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|Table 2: NDPBs' consultancy expenditure|
Consultancy and advisory services cover the provision to the Home Office of objective advice and assistance relating to strategy, structure, management or operations of an organisation in pursuit of its purposes and objectives. The use of external consultants provides the Department with specialist knowledge, skill, capacity and technical expertise that would not otherwise be available.
The Department's overall expenditure on consultancy services represents a small part of the Home Office's overall spend, and at the end of the first half of the current financial year, it stood at some 5.8 per cent. of total overall expenditure, down from 8 per cent. in the previous year.
The Department has in place a series of workstreams designed to bear down on departmental reliance and expenditure on consultancy and other external resources, including being the first Government Department to have introduced (in 2009) prescribed daily fee rates for contractors.
Mr. Philip Hammond: To ask the Secretary of State for the Home Department what information technology projects initiated by (a) his Department and (b) its agencies were cancelled prior to completion in the last 12 months; and what the cost of each such project was to the public purse. 
Mr. Woolas: No information technology project with a cost threshold of £5 million or more has been cancelled within the Home Office core or its Executive agencies prior to its completion within the last 12 months and no costs have therefore been incurred. Below this cost threshold information is not readily available and could be obtained therefore only at disproportionate cost.
Mr. Heald: To ask the Secretary of State for the Home Department pursuant to the answer of 4 March 2010, Official Report, column 1374W, on departmental internet, what the cost was of the website redesign. 
Mr. Heald: To ask the Secretary of State for the Home Department how many designs for its (a) internal website and (b) intranet his Department has commissioned since 2005; and what the cost was of each such design. 
John Mason: To ask the Secretary of State for the Home Department what property has been recorded as (a) lost and (b) stolen from his Department in the last 12 months; and what estimate has been made of the cost of the replacement of that property. 
Mr. Syms: To ask the Secretary of State for the Home Department pursuant to the answer to the hon. Member for Ruislip Northwood of 5 January 2010, Official Report, column 103W, on departmental marketing, how much his Department and agencies have spent on advertising, marketing, public relations and publicity in relation to (a) Real Help Now and (b) Building Britain's Future themed campaigns to date.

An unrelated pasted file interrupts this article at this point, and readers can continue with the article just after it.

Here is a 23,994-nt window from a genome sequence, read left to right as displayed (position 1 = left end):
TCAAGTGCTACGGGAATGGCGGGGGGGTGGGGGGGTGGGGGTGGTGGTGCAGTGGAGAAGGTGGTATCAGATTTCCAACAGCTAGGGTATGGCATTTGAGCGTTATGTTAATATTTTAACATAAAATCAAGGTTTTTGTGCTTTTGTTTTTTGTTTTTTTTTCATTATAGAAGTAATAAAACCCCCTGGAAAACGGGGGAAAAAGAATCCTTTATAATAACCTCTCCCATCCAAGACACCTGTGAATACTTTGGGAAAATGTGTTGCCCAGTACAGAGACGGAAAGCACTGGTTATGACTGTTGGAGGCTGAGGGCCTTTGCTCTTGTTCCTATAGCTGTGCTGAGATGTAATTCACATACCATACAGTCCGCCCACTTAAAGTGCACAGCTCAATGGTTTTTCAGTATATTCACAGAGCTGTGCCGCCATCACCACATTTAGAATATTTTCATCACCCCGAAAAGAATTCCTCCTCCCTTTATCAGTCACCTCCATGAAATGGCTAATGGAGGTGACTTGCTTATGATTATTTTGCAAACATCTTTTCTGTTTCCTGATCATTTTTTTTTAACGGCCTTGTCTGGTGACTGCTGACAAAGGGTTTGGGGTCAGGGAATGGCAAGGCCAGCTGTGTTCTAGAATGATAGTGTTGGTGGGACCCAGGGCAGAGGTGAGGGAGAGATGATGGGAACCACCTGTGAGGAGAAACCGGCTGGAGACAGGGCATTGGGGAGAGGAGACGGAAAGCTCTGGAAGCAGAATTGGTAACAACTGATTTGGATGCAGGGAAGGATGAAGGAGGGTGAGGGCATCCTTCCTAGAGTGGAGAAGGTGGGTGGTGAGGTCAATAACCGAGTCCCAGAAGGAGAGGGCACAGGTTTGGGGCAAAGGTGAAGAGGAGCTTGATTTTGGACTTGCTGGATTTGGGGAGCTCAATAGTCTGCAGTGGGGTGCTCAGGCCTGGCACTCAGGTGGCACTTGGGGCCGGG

Mr. Woolas: The Home Office and its agencies have not spent any money on advertising, marketing, public relations or publicity in relation to (a) Real Help Now and (b) Building Britain's Future themed campaigns.
Mr. Carmichael: To ask the Secretary of State for the Home Department (1) how many full-time equivalent nurses provided health services at (a) Dungavel House, (b) Tinsley House and (c) Yarl's Wood in each of the last six years; 
At Dungavel House, from September 2006 to May 2009, 7.5 full-time equivalent (FTE) nurses provided health services. This increased to 8.25 FTE from May 2009. 0.75 FTE of a general practitioner attends the centre daily with additional support through an on call service.
At Tinsley House, for the past six years, 5.3 FTE nurses have provided health services. 0.5 FTE of a general practitioner attends the centre daily in the current year. In each of the previous five years, the FTE has been 0.7.
Mr. MacNeil: To ask the Secretary of State for the Home Department how long on average it took for detainees to be transferred from Dungavel House to detention facilities in England in (a) 2007-08, (b) 2008-09 and (c) 2009-10. 
In accordance with the Detention Centre Rules 2001, all detainees undergo a health screening with a nurse within two hours of their arrival, and an appointment is made for them to see a GP within 24 hours. GPs will see detainees earlier than this if there is a particular acute need.
The health care teams in immigration removal centres include Registered Mental Nurses and provide a range of welfare services such as counselling to help detainees to manage their time in detention where they are suffering from stress of depression.
Where a detainee is suffering from a more serious form of mental illness, the centres have access to psychiatrists either to advise on the more appropriate course of action, in conjunction with the local primary care trust.
Mr. MacNeil: To ask the Secretary of State for the Home Department what discussions he has had with his Italian counterparts on the removal to Italy of Eritrean detainees held in immigration removal centres. 
Mr. Woolas [holding answer 16 March 2010]: The UK Border Agency has regular discussions with our Italian counterparts on a variety of migration issues. This includes regular contact at senior level through the Justice and Home Affairs fora in Europe relating to issues surrounding the continued implementation of the Dublin regulations. Officials in UKBA, including a seconded member of staff permanently based in Rome, regularly discuss specific cases in terms of the Dublin regulations and the logistics of removal, and a number of these cases will relate to Eritreans in detention in the UK.